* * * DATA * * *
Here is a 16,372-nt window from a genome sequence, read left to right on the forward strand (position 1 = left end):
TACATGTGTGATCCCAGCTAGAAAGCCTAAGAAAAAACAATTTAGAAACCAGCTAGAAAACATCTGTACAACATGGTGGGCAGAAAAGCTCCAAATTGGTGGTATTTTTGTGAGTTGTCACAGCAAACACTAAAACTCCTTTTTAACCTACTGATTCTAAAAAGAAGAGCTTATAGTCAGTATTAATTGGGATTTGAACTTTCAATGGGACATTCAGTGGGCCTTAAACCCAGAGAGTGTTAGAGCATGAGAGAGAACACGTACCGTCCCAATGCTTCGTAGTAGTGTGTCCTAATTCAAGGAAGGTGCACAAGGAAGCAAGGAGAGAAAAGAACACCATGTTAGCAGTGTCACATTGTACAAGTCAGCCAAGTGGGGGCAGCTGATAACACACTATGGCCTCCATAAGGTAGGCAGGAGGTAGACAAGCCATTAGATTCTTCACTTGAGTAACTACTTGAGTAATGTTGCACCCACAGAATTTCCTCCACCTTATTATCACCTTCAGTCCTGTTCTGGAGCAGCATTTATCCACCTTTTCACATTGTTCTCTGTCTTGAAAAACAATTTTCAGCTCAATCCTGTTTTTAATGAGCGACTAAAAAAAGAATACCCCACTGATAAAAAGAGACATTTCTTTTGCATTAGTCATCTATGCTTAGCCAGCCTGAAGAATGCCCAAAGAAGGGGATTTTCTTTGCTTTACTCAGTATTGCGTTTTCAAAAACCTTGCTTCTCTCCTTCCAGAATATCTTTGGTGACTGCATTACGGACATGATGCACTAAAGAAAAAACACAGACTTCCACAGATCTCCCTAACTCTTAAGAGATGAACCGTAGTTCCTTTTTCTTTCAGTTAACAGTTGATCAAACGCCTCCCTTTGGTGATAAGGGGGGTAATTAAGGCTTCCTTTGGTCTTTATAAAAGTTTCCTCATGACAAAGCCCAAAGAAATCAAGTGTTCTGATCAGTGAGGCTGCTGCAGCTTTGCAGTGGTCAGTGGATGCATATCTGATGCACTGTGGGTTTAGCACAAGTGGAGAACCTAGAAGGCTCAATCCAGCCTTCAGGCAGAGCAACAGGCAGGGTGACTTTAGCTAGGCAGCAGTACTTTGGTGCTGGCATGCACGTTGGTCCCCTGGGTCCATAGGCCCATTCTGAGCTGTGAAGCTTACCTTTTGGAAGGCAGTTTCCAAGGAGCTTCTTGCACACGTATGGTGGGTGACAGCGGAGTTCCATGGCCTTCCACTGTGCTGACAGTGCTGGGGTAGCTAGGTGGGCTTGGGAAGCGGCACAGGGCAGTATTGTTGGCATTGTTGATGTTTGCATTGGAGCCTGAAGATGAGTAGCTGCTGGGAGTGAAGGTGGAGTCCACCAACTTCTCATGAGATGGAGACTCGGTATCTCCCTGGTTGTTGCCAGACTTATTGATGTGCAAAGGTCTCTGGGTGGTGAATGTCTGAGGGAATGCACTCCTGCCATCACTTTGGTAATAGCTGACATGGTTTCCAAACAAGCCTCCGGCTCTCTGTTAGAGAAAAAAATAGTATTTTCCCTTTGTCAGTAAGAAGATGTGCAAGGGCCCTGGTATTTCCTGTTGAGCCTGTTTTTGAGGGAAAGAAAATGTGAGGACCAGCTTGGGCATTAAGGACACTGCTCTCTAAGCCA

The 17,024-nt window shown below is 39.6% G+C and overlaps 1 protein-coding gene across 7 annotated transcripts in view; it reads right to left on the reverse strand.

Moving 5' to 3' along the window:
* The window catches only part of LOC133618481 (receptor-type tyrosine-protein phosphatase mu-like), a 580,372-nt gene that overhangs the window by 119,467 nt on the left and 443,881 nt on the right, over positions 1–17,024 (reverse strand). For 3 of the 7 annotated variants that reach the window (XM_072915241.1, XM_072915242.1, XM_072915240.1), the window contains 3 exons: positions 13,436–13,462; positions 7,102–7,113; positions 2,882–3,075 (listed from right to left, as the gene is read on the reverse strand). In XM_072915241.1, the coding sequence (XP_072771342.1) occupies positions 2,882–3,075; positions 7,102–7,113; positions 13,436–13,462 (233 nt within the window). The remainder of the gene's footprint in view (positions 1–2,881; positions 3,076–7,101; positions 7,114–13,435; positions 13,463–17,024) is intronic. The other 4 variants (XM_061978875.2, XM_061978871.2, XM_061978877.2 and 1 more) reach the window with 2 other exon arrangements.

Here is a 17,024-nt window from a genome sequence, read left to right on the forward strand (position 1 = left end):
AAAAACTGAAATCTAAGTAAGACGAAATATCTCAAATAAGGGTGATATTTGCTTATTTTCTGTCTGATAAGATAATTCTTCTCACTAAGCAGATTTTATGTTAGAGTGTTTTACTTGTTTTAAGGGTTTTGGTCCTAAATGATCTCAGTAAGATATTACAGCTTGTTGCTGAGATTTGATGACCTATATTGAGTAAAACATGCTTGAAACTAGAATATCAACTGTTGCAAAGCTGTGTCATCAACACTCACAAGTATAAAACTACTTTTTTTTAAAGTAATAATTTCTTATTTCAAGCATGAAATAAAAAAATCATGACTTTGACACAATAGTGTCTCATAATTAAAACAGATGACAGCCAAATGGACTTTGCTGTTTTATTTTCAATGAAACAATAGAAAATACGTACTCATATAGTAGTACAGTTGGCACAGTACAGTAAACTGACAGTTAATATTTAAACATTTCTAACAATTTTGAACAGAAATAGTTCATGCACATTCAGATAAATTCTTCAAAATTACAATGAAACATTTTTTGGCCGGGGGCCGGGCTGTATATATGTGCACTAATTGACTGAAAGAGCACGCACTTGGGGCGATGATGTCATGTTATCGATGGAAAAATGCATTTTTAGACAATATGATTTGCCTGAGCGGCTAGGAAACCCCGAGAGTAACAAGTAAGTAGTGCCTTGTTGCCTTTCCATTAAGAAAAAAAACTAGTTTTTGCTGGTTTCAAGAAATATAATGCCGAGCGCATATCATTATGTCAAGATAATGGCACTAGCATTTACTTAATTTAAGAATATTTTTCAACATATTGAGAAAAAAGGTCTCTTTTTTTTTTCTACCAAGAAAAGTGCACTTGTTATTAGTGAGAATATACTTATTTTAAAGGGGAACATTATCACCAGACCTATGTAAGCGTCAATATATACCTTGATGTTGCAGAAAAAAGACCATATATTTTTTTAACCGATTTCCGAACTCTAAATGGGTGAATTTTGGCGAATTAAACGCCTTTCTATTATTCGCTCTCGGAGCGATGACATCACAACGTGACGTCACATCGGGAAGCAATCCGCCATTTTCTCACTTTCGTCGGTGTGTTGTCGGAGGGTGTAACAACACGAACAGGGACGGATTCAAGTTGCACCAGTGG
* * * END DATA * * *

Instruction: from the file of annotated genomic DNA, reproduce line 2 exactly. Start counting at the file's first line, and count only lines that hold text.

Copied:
TACATGTGTGATCCCAGCTAGAAAGCCTAAGAAAAAACAATTTAGAAACCAGCTAGAAAACATCTGTACAACATGGTGGGCAGAAAAGCTCCAAATTGGTGGTATTTTTGTGAGTTGTCACAGCAAACACTAAAACTCCTTTTTAACCTACTGATTCTAAAAAGAAGAGCTTATAGTCAGTATTAATTGGGATTTGAACTTTCAATGGGACATTCAGTGGGCCTTAAACCCAGAGAGTGTTAGAGCATGAGAGAGAACACGTACCGTCCCAATGCTTCGTAGTAGTGTGTCCTAATTCAAGGAAGGTGCACAAGGAAGCAAGGAGAGAAAAGAACACCATGTTAGCAGTGTCACATTGTACAAGTCAGCCAAGTGGGGGCAGCTGATAACACACTATGGCCTCCATAAGGTAGGCAGGAGGTAGACAAGCCATTAGATTCTTCACTTGAGTAACTACTTGAGTAATGTTGCACCCACAGAATTTCCTCCACCTTATTATCACCTTCAGTCCTGTTCTGGAGCAGCATTTATCCACCTTTTCACATTGTTCTCTGTCTTGAAAAACAATTTTCAGCTCAATCCTGTTTTTAATGAGCGACTAAAAAAAGAATACCCCACTGATAAAAAGAGACATTTCTTTTGCATTAGTCATCTATGCTTAGCCAGCCTGAAGAATGCCCAAAGAAGGGGATTTTCTTTGCTTTACTCAGTATTGCGTTTTCAAAAACCTTGCTTCTCTCCTTCCAGAATATCTTTGGTGACTGCATTACGGACATGATGCACTAAAGAAAAAACACAGACTTCCACAGATCTCCCTAACTCTTAAGAGATGAACCGTAGTTCCTTTTTCTTTCAGTTAACAGTTGATCAAACGCCTCCCTTTGGTGATAAGGGGGGTAATTAAGGCTTCCTTTGGTCTTTATAAAAGTTTCCTCATGACAAAGCCCAAAGAAATCAAGTGTTCTGATCAGTGAGGCTGCTGCAGCTTTGCAGTGGTCAGTGGATGCATATCTGATGCACTGTGGGTTTAGCACAAGTGGAGAACCTAGAAGGCTCAATCCAGCCTTCAGGCAGAGCAACAGGCAGGGTGACTTTAGCTAGGCAGCAGTACTTTGGTGCTGGCATGCACGTTGGTCCCCTGGGTCCATAGGCCCATTCTGAGCTGTGAAGCTTACCTTTTGGAAGGCAGTTTCCAAGGAGCTTCTTGCACACGTATGGTGGGTGACAGCGGAGTTCCATGGCCTTCCACTGTGCTGACAGTGCTGGGGTAGCTAGGTGGGCTTGGGAAGCGGCACAGGGCAGTATTGTTGGCATTGTTGATGTTTGCATTGGAGCCTGAAGATGAGTAGCTGCTGGGAGTGAAGGTGGAGTCCACCAACTTCTCATGAGATGGAGACTCGGTATCTCCCTGGTTGTTGCCAGACTTATTGATGTGCAAAGGTCTCTGGGTGGTGAATGTCTGAGGGAATGCACTCCTGCCATCACTTTGGTAATAGCTGACATGGTTTCCAAACAAGCCTCCGGCTCTCTGTTAGAGAAAAAAATAGTATTTTCCCTTTGTCAGTAAGAAGATGTGCAAGGGCCCTGGTATTTCCTGTTGAGCCTGTTTTTGAGGGAAAGAAAATGTGAGGACCAGCTTGGGCATTAAGGACACTGCTCTCTAAGCCA